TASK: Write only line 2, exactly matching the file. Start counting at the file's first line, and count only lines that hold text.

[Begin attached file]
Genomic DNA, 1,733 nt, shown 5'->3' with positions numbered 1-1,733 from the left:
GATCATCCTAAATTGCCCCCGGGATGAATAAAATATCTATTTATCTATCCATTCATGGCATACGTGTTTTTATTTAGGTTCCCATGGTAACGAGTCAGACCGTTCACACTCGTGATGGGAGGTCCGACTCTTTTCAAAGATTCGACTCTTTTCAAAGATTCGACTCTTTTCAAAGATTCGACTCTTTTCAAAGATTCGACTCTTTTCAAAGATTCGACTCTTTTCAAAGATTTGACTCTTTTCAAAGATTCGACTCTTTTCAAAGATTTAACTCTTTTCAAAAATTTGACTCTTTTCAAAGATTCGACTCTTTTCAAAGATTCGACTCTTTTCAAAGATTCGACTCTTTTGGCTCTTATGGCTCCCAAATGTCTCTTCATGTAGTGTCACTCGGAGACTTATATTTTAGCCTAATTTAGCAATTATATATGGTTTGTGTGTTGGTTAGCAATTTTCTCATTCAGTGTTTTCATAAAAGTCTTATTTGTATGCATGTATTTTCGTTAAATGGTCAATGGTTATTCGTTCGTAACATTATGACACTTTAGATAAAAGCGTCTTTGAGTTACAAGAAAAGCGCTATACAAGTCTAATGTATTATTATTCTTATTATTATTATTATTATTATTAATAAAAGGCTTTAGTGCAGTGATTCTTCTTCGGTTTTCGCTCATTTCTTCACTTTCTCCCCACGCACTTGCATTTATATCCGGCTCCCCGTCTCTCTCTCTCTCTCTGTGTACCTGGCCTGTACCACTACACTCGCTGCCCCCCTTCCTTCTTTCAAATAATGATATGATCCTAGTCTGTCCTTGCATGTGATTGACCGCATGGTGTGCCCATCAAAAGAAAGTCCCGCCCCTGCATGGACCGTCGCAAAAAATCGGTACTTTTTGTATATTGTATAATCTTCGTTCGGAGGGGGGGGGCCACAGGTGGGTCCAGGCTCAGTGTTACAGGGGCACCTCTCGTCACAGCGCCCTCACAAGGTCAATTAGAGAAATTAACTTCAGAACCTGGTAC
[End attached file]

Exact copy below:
GATCATCCTAAATTGCCCCCGGGATGAATAAAATATCTATTTATCTATCCATTCATGGCATACGTGTTTTTATTTAGGTTCCCATGGTAACGAGTCAGACCGTTCACACTCGTGATGGGAGGTCCGACTCTTTTCAAAGATTCGACTCTTTTCAAAGATTCGACTCTTTTCAAAGATTCGACTCTTTTCAAAGATTCGACTCTTTTCAAAGATTCGACTCTTTTCAAAGATTTGACTCTTTTCAAAGATTCGACTCTTTTCAAAGATTTAACTCTTTTCAAAAATTTGACTCTTTTCAAAGATTCGACTCTTTTCAAAGATTCGACTCTTTTCAAAGATTCGACTCTTTTGGCTCTTATGGCTCCCAAATGTCTCTTCATGTAGTGTCACTCGGAGACTTATATTTTAGCCTAATTTAGCAATTATATATGGTTTGTGTGTTGGTTAGCAATTTTCTCATTCAGTGTTTTCATAAAAGTCTTATTTGTATGCATGTATTTTCGTTAAATGGTCAATGGTTATTCGTTCGTAACATTATGACACTTTAGATAAAAGCGTCTTTGAGTTACAAGAAAAGCGCTATACAAGTCTAATGTATTATTATTCTTATTATTATTATTATTATTATTAATAAAAGGCTTTAGTGCAGTGATTCTTCTTCGGTTTTCGCTCATTTCTTCACTTTCTCCCCACGCACTTGCATTTATATCCGGCTCCCCGTCTCTCTCTCTCTCTCTGTGTACCTGGCCTGTACCACTACACTCGCTGCCCCCCTTCCTTCTTTCAAATAATGATATGATCCTAGTCTGTCCTTGCATGTGATTGACCGCATGGTGTGCCCATCAAAAGAAAGTCCCGCCCCTGCATGGACCGTCGCAAAAAATCGGTACTTTTTGTATATTGTATAATCTTCGTTCGGAGGGGGGGGGCCACAGGTGGGTCCAGGCTCAGTGTTACAGGGGCACCTCTCGTCACAGCGCCCTCACAAGGTCAATTAGAGAAATTAACTTCAGAACCTGGTAC